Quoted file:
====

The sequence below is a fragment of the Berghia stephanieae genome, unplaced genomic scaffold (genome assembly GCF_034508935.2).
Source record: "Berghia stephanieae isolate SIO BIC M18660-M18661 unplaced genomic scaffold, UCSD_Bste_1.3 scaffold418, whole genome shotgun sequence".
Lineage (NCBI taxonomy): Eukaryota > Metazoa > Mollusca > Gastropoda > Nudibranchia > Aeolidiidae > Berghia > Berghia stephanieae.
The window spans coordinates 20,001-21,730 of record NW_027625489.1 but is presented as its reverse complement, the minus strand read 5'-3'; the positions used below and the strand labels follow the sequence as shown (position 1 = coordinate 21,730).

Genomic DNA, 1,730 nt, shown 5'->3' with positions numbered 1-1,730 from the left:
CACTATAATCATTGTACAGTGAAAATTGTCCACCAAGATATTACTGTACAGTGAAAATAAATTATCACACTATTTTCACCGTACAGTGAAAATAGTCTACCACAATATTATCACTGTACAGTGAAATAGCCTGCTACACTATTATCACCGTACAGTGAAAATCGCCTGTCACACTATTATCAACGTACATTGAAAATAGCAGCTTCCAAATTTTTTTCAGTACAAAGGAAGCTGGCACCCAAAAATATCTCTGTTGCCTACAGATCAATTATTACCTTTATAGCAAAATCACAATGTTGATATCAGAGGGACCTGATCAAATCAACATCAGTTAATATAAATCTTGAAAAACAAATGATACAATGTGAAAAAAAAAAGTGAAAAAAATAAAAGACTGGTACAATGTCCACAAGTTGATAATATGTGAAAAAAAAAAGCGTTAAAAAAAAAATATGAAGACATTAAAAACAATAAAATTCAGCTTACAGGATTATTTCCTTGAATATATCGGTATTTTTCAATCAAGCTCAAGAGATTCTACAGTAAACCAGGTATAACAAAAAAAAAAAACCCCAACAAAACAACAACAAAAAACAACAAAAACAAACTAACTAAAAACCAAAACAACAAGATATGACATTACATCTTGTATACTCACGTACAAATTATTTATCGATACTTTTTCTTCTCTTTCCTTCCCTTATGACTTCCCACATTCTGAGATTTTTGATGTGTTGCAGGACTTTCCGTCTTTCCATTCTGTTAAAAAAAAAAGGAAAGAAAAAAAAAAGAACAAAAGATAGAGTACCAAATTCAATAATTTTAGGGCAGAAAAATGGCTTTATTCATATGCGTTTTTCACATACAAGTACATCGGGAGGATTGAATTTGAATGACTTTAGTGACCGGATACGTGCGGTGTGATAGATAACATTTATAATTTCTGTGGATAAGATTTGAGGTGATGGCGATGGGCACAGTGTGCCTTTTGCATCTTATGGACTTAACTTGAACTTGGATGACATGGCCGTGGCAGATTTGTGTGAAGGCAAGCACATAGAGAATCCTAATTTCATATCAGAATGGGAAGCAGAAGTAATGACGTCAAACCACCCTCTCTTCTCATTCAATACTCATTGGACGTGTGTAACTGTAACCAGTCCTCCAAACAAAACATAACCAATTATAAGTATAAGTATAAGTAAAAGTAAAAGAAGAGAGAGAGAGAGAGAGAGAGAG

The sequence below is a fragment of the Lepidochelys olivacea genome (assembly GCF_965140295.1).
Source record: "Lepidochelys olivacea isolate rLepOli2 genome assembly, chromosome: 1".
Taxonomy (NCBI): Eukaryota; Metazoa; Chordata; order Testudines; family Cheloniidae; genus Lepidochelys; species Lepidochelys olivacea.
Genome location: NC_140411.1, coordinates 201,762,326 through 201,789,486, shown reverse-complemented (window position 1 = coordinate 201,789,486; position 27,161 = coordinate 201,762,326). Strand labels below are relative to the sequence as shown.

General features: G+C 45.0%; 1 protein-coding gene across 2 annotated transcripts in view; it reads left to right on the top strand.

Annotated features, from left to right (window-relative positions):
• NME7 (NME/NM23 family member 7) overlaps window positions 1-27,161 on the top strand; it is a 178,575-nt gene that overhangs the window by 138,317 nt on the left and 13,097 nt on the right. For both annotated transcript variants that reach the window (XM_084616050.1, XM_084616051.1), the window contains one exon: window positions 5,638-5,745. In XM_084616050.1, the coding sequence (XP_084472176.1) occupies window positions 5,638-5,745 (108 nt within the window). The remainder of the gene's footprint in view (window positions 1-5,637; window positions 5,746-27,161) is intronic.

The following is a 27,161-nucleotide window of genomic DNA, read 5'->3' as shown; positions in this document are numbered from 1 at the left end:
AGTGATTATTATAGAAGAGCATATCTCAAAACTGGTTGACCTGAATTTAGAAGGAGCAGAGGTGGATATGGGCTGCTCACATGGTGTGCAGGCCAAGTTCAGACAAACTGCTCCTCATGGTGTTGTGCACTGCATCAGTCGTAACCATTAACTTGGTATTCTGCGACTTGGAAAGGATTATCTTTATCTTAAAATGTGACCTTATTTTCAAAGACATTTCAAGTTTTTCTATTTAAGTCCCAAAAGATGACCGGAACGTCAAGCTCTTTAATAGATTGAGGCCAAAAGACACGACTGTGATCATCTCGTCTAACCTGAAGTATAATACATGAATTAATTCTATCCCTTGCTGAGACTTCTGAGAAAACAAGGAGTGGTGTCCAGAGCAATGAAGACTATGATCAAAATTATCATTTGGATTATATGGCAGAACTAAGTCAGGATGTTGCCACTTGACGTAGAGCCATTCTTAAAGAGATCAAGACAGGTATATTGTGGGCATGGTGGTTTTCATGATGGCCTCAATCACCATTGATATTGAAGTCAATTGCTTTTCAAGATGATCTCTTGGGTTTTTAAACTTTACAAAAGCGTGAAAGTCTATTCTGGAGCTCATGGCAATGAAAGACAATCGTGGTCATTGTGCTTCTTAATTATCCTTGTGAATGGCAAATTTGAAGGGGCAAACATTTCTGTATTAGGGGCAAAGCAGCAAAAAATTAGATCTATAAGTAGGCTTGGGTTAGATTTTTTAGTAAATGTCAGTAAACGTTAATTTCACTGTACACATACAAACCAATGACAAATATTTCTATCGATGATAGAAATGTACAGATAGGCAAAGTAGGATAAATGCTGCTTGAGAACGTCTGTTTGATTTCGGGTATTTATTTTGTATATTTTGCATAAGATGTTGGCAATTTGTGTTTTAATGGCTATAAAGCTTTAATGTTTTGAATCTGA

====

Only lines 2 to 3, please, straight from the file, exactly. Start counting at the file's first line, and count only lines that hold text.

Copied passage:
Source record: "Berghia stephanieae isolate SIO BIC M18660-M18661 unplaced genomic scaffold, UCSD_Bste_1.3 scaffold418, whole genome shotgun sequence".
Lineage (NCBI taxonomy): Eukaryota > Metazoa > Mollusca > Gastropoda > Nudibranchia > Aeolidiidae > Berghia > Berghia stephanieae.